India and Pakistan celebrate their independence in August, recalling the shock and tragedy of the partition of the two countries that were once British colonies of the West Indies.
After the British left, religious differences led to a religious genocide in 1947, which killed between 500,000 and two million Pakistani-Indians.
India had a population of about 400 million by the middle of the 20th century, 75% of whom were Hindus. That is, the temple of the gods created by Brahman, Vishnu and Shiva belonged to the ancient polytheistic religion of Hinduism. The remaining 15% of the population are Muslims, a monotheistic religion whose worshipers worship the same God Allah, with the partition of India and Pakistan, both Hindus and Muslims experienced the largest mass migration in recorded history. About 14 million people migrate from one region to another because of their religion.
We know that since 1900, when the British considered Hindi as the official language of India, Muslims feared that their culture and religion would be suppressed. Therefore, the Muslims believed that their social and political interests should be completely different from those of the Hindus.
The pulse between Hindus and Muslims after independence from the British
During World War II, the independence movement of India under the leadership of Mahatma Gandhi gained great relevance against the worn-out British Empire that fought against the Nazis. In a few years, even though Muslims won a prominent place in the provincial elections, the idea of a separate Muslim state from the Hindu state was increasingly strengthened. The idea was represented by lawyer and politician Mohammad Ali Jinnah. Jinnah was the leader of the Pan Indian Muslim League, which, through the 1940 Lahore Resolution, proposed the creation of a completely Muslim nation: the Nation of Pakistan.
In complete opposition, Gandhi and Jawaharlal Nehru, the leader of the Indian National Congress, rejected Indian secession and the Muslim nationalist movement.
But India’s interests in maintaining a single nation were severed when the British bet on the demands of the Muslims and carried out the partition of the country before abandoning the monarchy or colonial rule.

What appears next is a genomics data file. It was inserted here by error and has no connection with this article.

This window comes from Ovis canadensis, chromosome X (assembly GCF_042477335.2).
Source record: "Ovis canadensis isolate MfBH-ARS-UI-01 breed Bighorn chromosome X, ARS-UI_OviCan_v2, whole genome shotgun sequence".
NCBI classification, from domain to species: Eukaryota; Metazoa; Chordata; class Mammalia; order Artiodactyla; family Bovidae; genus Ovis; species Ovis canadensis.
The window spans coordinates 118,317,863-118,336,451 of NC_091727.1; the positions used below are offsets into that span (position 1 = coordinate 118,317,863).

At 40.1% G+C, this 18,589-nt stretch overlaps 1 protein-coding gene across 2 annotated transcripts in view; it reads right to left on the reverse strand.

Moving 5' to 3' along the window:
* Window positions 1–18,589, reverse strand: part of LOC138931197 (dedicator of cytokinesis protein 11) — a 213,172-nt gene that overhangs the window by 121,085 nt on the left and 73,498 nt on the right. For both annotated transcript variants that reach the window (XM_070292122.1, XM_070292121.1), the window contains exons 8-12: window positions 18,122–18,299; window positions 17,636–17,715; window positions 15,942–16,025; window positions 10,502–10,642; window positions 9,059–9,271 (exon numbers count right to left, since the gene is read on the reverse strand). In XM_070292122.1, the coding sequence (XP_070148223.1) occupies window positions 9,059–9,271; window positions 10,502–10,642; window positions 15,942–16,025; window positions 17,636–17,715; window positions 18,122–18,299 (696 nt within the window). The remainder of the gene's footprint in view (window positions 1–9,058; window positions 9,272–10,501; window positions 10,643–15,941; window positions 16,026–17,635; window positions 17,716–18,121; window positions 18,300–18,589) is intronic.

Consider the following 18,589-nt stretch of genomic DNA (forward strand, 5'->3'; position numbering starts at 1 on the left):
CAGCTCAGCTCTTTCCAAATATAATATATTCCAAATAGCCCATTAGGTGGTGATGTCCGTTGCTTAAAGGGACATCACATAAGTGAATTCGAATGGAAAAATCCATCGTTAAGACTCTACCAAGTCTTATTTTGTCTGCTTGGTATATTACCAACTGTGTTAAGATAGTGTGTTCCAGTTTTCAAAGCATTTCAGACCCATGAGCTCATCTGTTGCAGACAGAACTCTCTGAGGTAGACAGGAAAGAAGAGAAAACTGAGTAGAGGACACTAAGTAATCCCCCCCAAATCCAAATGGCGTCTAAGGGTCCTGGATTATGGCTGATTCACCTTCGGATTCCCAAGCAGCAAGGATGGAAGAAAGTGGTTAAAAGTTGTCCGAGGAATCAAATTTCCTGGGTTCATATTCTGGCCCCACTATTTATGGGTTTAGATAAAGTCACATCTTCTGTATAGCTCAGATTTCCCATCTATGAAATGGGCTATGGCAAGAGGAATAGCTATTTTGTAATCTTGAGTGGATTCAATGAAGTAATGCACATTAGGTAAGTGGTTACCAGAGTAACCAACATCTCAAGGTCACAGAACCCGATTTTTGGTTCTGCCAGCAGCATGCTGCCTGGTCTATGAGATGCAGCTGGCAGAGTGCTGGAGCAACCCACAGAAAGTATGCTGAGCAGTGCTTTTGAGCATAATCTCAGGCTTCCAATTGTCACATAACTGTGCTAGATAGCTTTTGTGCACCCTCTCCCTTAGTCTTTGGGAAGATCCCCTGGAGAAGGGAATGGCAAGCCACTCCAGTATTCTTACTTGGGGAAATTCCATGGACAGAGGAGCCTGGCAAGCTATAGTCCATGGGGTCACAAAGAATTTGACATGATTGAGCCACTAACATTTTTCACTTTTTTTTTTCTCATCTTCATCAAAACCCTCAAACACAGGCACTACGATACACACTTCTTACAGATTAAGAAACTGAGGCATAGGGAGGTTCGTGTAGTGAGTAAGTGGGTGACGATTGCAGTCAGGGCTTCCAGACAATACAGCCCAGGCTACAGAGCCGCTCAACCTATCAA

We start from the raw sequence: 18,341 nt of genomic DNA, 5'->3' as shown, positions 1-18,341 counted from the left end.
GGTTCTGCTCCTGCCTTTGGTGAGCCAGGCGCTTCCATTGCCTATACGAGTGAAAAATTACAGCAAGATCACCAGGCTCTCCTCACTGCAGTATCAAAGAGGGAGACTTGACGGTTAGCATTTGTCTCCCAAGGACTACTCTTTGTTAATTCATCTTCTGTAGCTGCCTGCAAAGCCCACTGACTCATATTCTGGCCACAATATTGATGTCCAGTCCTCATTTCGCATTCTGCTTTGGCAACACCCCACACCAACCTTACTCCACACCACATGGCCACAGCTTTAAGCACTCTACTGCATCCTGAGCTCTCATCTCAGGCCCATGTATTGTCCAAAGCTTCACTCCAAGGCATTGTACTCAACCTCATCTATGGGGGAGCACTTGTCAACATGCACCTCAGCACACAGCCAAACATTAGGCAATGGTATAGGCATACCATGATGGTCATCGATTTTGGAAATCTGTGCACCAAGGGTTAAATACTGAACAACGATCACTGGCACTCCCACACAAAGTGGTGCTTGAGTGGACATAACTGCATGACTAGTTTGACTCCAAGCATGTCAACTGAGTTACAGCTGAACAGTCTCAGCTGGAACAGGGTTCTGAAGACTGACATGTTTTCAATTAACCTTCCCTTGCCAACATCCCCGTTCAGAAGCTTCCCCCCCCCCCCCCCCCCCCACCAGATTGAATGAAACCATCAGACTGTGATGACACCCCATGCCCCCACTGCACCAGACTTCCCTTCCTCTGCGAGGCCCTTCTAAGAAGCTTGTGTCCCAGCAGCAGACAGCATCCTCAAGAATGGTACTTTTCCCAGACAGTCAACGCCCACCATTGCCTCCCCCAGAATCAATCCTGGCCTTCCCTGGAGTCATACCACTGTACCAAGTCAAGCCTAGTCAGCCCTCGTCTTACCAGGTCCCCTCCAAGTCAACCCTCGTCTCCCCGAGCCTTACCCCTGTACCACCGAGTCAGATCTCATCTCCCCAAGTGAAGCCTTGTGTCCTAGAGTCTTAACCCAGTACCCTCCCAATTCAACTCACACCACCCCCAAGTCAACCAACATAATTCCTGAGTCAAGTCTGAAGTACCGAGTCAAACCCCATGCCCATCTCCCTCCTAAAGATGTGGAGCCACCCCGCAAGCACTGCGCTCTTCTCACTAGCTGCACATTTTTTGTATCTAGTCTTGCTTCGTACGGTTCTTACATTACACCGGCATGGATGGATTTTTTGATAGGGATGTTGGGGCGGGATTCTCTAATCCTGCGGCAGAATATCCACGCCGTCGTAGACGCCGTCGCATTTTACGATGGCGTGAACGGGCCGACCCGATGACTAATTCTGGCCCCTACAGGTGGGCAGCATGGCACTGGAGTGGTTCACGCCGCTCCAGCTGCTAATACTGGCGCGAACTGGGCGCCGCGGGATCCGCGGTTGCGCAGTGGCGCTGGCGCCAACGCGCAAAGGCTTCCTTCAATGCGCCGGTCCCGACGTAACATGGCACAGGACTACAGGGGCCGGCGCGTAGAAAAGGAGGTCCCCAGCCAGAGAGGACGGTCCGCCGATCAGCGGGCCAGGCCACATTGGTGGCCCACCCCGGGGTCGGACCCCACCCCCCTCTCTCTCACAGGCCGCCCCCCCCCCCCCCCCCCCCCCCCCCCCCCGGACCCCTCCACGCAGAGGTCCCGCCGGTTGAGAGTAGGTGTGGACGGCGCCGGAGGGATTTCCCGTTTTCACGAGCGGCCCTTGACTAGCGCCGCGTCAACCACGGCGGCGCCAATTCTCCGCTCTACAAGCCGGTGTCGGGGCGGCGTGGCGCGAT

Controversial plan of the British to divide India into two parts
For five weeks, Cyril Radcliffe, a lawyer elected by the British authorities, was in control of drawing one of the most controversial boundaries in contemporary history. They were 2,900 km between the Indian subcontinent and the western part of Punjab, which would give Pakistan its name. Radcliffe, on the other hand, segregated part of the land of the state of Bengal from the Hindu territory, and with a Muslim majority it would be under the control of Pakistan. But the fact that the two new Muslim territories were separated by a distance of more than 2,000 km was passive and thus the division was heavily criticized.
However, Jinnah’s dream, proposed at the League Conference in Lahore in 1940, was fulfilled by a Muslim country separated from the Hindu state.
In this way, on August 14, 1947, as Jinnah’s Prime Minister, Pakistan was born as a new state. One day later, on August 15, Nehru did the same and declared India’s independence.
The world’s largest mass migration leading to religious genocide
At this point in history, thousands of Muslim families who had lived in India for decades made a trip to settle in Pakistan, while Hindu families in Pakistani territory entered the new and limited Indian frontier. The number of immigrants was established between 10 and 15 million, of whom the poor, the majority, traveled as cattle. The middle class did it on trains and the rich on the plane.
As a result of this problem, thousands of troops were mobilized in the border areas.
So they organized as fighters to attack cities, trains and immigration centers from August 1947 until the end.
With the independence of the two countries, a war for control of the Kashmir region was also provoked, which has not been resolved to date. Saddened by the massacres, trains full of bodies and the deaths of 500,000 to two million people, Mahatma Gandhi was also attacked by nationalist violence in January 1948 by an Indian extremist who rejected the principle of inter-religious tolerance.
In 1971, East Pakistan, formerly the state of Bengal, gained independence from Pakistan and was formed as a new country, Bangladesh. For their part, India and Pakistan have never softened the hard edges, and to this day there is a shock from the human tragedy experienced by the partition of the two countries at the moment of independence.
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